Arizona has taken a significant step against developer fees enforced by app stores like the Apple App Store and the Google Play Store. However, there’s still a way to go before the state can translate these actions into law. Even then, questions remain about what kind of impact it would have on the two leading app stores in the virtual marketplace.
The App Store’s standard commission rate for developers is 30 percent, though Apple did announce in November 2020 that small businesses earning $1 million or less would only be subject to a 15 percent rate. Apple said this decrease is intended to “accelerate innovation” and help small businesses continue to grow their products. The App Store Small Business Program — Apple’s official name for the scheme — officially launched on January 1, 2021. Google, meanwhile has a 30 percent transaction fee for all purchases made in Google Play.
The discounted rate program isn’t good enough for the Arizona House of Representatives, which, as reported by CNBC and others, recently voted 31-29 on a bill that would require app stores to allow developers to implement their own payment methods. Doing this would allow developers to avoid commission and transaction fees enforced by both app stores, but there are still a few roadblocks standing in the way of the potential law. The Arizona Senate still needs to approve of the legislation, then pass it to Arizona Governor Doug Ducey. Even if it gets past the standard checks and balances of government, the bill would only affect companies and users that reside in Arizona.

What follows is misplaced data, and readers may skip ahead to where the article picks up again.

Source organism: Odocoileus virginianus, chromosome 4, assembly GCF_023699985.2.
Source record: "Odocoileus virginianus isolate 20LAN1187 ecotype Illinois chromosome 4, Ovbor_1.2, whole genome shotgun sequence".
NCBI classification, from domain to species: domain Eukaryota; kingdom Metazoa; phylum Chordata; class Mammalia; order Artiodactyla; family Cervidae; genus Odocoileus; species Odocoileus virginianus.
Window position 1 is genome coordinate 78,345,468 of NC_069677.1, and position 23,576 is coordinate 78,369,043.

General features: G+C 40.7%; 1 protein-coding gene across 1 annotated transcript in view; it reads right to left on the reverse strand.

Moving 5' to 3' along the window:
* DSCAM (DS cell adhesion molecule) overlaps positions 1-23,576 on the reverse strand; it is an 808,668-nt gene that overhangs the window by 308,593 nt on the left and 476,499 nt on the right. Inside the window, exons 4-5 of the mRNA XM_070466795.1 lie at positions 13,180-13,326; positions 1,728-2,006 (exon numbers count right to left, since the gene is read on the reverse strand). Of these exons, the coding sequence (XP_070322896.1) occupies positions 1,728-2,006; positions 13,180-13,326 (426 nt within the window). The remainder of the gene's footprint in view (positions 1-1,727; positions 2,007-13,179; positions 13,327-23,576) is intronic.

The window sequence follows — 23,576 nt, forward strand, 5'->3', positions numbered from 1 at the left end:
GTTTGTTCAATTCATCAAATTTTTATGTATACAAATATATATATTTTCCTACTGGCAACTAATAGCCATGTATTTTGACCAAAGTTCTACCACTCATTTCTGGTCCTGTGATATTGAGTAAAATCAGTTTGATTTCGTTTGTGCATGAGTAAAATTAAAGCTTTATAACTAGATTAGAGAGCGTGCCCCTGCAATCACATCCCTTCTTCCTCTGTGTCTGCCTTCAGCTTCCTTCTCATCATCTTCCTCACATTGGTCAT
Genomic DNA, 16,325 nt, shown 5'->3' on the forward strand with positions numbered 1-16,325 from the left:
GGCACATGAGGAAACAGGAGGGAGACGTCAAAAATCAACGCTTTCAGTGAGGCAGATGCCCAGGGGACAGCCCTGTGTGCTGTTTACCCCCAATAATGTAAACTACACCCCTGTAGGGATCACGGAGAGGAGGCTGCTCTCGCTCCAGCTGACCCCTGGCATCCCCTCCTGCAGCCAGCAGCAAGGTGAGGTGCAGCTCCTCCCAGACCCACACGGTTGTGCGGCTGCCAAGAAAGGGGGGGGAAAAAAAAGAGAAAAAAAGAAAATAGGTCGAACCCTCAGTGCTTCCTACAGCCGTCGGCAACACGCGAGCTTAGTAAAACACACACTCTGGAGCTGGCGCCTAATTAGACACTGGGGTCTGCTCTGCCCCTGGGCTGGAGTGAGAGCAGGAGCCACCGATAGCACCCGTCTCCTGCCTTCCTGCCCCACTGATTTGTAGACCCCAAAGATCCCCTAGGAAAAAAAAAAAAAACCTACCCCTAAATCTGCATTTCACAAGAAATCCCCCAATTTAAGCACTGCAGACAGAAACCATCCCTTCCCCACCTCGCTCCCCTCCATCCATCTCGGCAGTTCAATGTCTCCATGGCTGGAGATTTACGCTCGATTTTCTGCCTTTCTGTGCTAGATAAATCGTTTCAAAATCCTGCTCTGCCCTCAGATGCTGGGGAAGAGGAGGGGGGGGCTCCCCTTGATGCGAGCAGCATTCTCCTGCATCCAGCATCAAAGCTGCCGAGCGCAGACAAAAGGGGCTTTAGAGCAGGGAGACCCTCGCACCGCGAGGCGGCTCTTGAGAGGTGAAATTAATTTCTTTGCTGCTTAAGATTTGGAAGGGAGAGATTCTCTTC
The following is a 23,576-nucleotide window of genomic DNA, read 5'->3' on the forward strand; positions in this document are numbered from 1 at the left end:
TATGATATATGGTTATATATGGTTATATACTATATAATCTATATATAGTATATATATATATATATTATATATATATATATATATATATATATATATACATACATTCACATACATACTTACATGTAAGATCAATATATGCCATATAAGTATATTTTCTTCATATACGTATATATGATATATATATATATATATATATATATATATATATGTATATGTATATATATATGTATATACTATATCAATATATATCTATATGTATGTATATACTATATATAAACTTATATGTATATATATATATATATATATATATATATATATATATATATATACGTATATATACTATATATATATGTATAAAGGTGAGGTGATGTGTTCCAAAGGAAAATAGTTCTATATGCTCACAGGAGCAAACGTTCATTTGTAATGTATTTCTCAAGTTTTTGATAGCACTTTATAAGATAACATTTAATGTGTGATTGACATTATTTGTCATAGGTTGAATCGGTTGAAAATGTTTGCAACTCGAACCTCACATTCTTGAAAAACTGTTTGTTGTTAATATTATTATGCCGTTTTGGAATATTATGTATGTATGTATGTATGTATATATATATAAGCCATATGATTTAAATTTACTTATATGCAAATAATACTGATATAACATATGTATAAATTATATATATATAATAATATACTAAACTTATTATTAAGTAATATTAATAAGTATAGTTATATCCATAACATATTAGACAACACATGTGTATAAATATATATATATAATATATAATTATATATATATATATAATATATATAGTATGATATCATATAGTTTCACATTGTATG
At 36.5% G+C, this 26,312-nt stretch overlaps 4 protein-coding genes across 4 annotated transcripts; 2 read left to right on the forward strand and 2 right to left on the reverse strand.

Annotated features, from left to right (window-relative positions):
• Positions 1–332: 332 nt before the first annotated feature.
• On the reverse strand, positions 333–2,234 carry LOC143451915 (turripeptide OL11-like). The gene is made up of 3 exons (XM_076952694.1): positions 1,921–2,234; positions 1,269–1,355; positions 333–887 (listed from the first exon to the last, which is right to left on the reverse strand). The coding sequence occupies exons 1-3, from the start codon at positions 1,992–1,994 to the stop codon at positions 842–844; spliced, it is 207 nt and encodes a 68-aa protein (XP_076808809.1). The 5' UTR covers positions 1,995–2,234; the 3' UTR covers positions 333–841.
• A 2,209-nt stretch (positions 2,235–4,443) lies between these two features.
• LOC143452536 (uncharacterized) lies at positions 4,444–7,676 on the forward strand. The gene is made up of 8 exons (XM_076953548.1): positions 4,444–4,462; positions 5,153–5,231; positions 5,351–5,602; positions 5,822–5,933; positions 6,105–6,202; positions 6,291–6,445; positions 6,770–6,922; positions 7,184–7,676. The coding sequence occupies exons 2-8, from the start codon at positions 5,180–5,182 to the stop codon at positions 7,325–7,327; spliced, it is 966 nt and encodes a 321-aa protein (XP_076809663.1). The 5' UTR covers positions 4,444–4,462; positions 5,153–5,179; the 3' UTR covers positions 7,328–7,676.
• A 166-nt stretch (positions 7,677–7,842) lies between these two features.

If this new Arizona bill does become a law, even though there isn’t a clear path or timeline for it to do so, it likely wouldn’t force Apple or Google into making major changes to their app stores. After all, the law would only apply to Arizona-based companies and users, and would have no jurisdiction in other parts of the country or even the world. Regardless, it could spell the beginning of future troubles for the likes of Apple and Google.
Arizona isn’t the first state to look at introducing legislation for combating the rates imposed by these tech giants. A few weeks ago, the North Dakota State Senate debated a similar bill, ultimately voting against the proposed law. Obviously, there is a growing trend here. It’s no secret that many aren’t thrilled with the cut that Apple and Google force developers to give them and more states may follow in Arizona’s footsteps to try and give small businesses a way around these large fees.
Undoubtedly, Apple and Google have already realized this and, more than likely, they’ve started working on rate reforms or other options to appease increasingly disgruntled developers and state governments. Both app stores are crucial parts of the mobile device marketplace and should be compensated as much. The question all involved parties are trying to answer now is, how much compensation is fair for each side? The answer, for the time being, is between 15 and 30 percent. In the future, though, states and developers could succeed in pressuring Apple and Google to reduce their rates.